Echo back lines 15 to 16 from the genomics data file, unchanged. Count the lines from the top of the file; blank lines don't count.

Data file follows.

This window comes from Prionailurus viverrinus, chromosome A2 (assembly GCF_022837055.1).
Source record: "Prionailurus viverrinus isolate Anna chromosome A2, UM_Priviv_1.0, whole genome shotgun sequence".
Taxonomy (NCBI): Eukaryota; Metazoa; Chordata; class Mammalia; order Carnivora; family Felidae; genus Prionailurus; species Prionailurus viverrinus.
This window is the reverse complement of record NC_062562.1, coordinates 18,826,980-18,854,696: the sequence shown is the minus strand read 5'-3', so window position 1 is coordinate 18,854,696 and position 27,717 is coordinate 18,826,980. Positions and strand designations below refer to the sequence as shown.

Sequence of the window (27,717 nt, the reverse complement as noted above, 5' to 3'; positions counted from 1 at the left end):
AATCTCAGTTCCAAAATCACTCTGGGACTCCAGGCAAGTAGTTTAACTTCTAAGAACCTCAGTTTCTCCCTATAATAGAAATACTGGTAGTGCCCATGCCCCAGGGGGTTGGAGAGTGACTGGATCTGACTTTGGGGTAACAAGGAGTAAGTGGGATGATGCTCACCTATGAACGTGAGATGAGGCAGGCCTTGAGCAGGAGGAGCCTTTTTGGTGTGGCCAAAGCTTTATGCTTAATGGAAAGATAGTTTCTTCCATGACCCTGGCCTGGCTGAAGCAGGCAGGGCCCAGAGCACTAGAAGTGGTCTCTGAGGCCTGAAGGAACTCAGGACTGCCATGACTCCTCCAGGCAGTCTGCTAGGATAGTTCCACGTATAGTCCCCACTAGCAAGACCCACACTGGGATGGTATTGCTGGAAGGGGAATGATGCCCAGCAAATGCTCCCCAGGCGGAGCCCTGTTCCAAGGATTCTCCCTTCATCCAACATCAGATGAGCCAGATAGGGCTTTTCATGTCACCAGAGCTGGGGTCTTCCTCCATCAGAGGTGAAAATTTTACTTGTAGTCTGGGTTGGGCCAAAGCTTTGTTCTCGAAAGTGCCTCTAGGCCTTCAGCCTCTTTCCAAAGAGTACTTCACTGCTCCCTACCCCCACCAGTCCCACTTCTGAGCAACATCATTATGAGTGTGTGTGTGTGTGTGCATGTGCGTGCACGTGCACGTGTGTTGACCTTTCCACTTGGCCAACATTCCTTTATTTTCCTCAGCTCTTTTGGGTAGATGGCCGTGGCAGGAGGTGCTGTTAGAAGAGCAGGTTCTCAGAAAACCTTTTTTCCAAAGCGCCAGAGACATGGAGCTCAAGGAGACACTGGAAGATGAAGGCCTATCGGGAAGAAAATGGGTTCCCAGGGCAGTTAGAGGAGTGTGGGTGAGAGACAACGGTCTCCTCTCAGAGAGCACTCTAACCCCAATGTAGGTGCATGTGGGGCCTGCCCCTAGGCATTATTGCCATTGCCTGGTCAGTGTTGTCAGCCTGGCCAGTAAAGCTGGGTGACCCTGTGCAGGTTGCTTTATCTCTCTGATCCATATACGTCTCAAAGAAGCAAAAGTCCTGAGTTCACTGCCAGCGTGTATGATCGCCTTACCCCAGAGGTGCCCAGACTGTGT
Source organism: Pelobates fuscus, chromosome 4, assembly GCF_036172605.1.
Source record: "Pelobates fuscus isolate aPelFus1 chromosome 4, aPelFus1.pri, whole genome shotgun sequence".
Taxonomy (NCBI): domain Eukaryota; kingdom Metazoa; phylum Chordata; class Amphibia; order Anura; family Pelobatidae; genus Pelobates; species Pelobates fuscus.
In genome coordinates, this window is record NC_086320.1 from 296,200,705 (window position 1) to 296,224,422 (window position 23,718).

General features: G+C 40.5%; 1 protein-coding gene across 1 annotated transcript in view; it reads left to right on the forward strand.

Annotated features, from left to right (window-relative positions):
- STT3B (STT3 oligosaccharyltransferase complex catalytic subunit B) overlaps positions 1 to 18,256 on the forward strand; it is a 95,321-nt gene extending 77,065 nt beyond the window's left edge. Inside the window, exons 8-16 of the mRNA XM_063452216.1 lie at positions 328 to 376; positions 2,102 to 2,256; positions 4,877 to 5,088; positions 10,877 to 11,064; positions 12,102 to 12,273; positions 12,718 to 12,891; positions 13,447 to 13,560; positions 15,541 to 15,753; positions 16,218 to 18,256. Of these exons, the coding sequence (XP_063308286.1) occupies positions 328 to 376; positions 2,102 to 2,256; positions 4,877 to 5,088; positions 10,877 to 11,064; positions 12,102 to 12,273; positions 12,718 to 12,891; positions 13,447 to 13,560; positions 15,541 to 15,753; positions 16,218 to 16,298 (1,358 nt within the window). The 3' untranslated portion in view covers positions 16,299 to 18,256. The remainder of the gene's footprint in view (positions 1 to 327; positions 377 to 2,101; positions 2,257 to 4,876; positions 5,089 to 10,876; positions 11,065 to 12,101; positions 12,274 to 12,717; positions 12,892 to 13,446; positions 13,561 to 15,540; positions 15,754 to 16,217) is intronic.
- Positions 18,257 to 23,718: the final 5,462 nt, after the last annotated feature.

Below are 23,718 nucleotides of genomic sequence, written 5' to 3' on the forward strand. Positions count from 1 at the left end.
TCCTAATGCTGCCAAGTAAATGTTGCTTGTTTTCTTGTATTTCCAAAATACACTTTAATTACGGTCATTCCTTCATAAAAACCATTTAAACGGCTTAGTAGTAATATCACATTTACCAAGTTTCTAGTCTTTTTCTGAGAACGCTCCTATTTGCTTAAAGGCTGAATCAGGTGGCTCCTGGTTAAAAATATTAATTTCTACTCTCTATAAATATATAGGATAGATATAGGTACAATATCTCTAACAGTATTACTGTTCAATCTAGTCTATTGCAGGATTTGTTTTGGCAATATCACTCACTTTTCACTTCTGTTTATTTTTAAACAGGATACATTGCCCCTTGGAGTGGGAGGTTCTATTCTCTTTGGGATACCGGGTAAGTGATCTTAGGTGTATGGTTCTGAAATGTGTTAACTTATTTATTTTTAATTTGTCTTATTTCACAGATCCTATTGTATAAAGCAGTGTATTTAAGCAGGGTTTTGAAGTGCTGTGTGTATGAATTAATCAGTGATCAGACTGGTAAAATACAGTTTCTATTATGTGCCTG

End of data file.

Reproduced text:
Below are 23,718 nucleotides of genomic sequence, written 5' to 3' on the forward strand. Positions count from 1 at the left end.
TCCTAATGCTGCCAAGTAAATGTTGCTTGTTTTCTTGTATTTCCAAAATACACTTTAATTACGGTCATTCCTTCATAAAAACCATTTAAACGGCTTAGTAGTAATATCACATTTACCAAGTTTCTAGTCTTTTTCTGAGAACGCTCCTATTTGCTTAAAGGCTGAATCAGGTGGCTCCTGGTTAAAAATATTAATTTCTACTCTCTATAAATATATAGGATAGATATAGGTACAATATCTCTAACAGTATTACTGTTCAATCTAGTCTATTGCAGGATTTGTTTTGGCAATATCACTCACTTTTCACTTCTGTTTATTTTTAAACAGGATACATTGCCCCTTGGAGTGGGAGGTTCTATTCTCTTTGGGATACCGGGTAAGTGATCTTAGGTGTATGGTTCTGAAATGTGTTAACTTATTTATTTTTAATTTGTCTTATTTCACAGATCCTATTGTATAAAGCAGTGTATTTAAGCAGGGTTTTGAAGTGCTGTGTGTATGAATTAATCAGTGATCAGACTGGTAAAATACAGTTTCTATTATGTGCCTG